This rosin is smooth and powerful. If you are looking for precision, the Andrea Violin Solo Rosin delivers.
Due to the price, this rosin would not be ideal for a student or complete beginner.
If however, you are a professional who plays for large audiences on a regular basis, the extra cost will be well worth it.
Trust us when we say, once you use this rosin, you will never use another one.
Our Final Thoughts
This is a short list of some of the best violin rosin that is available. Do your research and find the one that will work best for your situation.
What Are Others Saying?
hi I'm Liz with daddario and I am here
with Taylor Morris violinist fiddler and
educator and today he's gonna give us a
lesson on rosin yeah so rosin originally
is sap from a pine tree which is a
material called resin today when we make
rosin it's usually a combination of
resin with some other materials like
beeswax and usually rosin comes in a
circular form or it might come in a
rectangle and we call these cakes so you
have a cake we have some cakes of rosin
here and another important thing to know
is that if you're someone who has
allergies to trees and you might be
allergic to the material in rosin there
are also synthetic versions of rosin so
that you don't have any problems with
that that's fantastic so when you have
the rosin cake in front of you and you
add that to the bow and we'll talk about
how that works
um what is going on like why does rosin
do what it does yeah so bow hair by
itself is actually pretty smooth and the
sound on an instrument is created when
we take the bow hair and we use it to
grip the strings and then when you pull
the bow across the strings it's the
sound of the strings snapping back into
place while it's being gripped that
actually creates the pitch so if you
have very very smooth bow hair and you
try to pull the bow across the strings
it's going to give you a really fluffy
tone so once you rise in the bow that
allows the bow to grip the string so
that when you pull the bow across the
we get a very clear tone okay when you
are pulling the bow across the string
with rosin on it yeah that's actually
going on yeah so this is actually a bit
of a science lesson go ahead and put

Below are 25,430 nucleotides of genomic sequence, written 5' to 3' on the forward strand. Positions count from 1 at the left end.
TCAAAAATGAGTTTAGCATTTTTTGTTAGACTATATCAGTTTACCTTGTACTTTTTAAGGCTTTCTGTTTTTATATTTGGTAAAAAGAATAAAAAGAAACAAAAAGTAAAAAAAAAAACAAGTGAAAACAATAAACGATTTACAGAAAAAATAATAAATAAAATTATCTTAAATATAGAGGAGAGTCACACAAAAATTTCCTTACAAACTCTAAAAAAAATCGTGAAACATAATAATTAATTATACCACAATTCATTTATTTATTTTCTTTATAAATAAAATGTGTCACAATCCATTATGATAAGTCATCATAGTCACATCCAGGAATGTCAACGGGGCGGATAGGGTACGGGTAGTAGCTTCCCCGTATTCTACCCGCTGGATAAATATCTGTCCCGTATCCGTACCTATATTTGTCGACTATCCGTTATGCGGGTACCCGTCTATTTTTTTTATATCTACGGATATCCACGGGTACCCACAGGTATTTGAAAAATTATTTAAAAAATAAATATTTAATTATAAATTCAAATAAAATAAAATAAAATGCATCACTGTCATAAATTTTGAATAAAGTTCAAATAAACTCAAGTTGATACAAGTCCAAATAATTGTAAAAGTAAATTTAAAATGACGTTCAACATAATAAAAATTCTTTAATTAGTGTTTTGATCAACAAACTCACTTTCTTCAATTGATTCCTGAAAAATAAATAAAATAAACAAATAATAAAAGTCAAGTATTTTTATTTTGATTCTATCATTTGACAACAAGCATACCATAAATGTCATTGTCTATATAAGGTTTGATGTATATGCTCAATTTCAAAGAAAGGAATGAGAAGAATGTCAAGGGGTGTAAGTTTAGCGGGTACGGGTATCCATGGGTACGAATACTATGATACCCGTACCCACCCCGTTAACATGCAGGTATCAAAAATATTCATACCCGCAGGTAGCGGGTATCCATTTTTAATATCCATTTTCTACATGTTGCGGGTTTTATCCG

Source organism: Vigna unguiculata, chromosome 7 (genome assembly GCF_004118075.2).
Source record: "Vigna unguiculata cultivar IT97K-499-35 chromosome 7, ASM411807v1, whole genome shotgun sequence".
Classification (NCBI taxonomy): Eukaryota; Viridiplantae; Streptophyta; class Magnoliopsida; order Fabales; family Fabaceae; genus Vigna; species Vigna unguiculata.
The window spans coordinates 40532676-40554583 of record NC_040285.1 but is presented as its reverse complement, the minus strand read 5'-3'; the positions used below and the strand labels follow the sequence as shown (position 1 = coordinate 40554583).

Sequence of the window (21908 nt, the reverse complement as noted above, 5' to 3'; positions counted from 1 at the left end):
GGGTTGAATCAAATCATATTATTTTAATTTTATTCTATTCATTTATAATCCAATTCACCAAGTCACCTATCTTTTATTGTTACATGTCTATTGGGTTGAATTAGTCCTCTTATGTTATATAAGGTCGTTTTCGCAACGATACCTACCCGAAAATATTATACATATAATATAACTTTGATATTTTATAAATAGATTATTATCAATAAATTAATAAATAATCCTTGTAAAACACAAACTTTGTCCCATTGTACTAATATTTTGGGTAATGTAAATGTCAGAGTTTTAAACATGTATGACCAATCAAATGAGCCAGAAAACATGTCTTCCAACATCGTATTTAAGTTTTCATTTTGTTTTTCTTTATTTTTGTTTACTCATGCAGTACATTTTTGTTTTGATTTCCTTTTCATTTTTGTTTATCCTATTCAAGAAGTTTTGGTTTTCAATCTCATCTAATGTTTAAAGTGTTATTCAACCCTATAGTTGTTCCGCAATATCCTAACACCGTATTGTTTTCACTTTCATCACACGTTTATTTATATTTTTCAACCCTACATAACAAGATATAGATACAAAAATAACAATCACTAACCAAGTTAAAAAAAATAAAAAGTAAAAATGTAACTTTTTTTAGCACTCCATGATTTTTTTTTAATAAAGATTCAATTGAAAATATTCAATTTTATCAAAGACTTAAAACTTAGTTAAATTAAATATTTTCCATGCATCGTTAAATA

your hands together for me and I'll rub
them together and you notice that your
hands are heating up because of friction
so when you take the bow and you pull it
across the strings there's friction
that's created from the rubbing of the
bow hair on the string and the heat
that's produced from that friction
temporarily melts the rosin so that it's
stickier and that it grips to the string
and something that's important to know
about the stickiness of rosin is that
there are actually different types of
rosin so rosin sort of exists on a
spectrum on one end we have lighter
rosin and on the other and we have
darker rosin and then bass players have
a whole other type of rosin that's
incredibly sticky so you should only buy
a bass rosin if you're a bass player if
you put bass rosin on a violin bow and
you try to pull it across the violin
it's not gonna make a pleasant sound
well let's talk about how to put the
resin on to the boat yeah great
so the first thing that you need to do
is you need to make sure that your bow
hair is tightened when you put the rosin
on the bow hair you want to go ahead and
do it slowly you want to make sure that
you're not hitting the Frog and ripping
the rosin and you also want to make sure
that when you pull the bow across the
rosin that you're using the rosin on all
of the bow hairs so you want to make
probably three or four passes across the
bow you don't need to put on a lot of
rosin you just need as much as you need
to make a clear sound so if you feel
like your sound is really fluffy and
thin you might need a bit more rosin if
you feel like your sound is pretty
gritty you probably have on too much
rosin you might not need the rosin the
next day when you play your instrument
and before we go do you have any other
tips and tricks for it yeah so a few
things to know about rosin when you
first get rosin it's gonna look like
this it's pretty shiny and then as you
start to use the rosin that shininess is
gonna go away and you're gonna be able
to access that rosin a little bit better
so know that when you first get it and
it looks like this that's totally fine
don't scratch it before you use it the
very first time that can create jagged
surfaces in the rosin and that can break
bow hairs so just use it like you
normally would you might need to use it
a little bit longer to sort of really
get that get to get the rosin ready to
need to do anything extra to it
something else to know about rosin is
that rosin is pretty fragile so if you
drop it it's going to shatter and it's
gonna make a big mess and be really
sticky and you don't want to deal with
that so if you've got a case go ahead
and close that case when you're done
using your rosin if your rosin looks
like this usually it comes in a box go
ahead and put it back in the box if your
rosin comes with a cloth wrapper around
it go ahead and wrap that razzing up so
that it's safe the last and probably
most important thing about using rosin
is that at the end of the day when
you're done practicing and you're
putting your instrument away you want to
make sure that you go ahead and take a
clean cloth to wipe down the strings
wipe down the finger board to prevent
rosin from building up on the strings if
that rosin cakes up over time it can
interfere with the way that the string
is supposed to vibrate and that means
that your string is not necessarily
going to last as long so clean our
strings is going to leave you with the
cleaner sound and strings that last a
bit longer sounds good thanks so much
Taylor thank you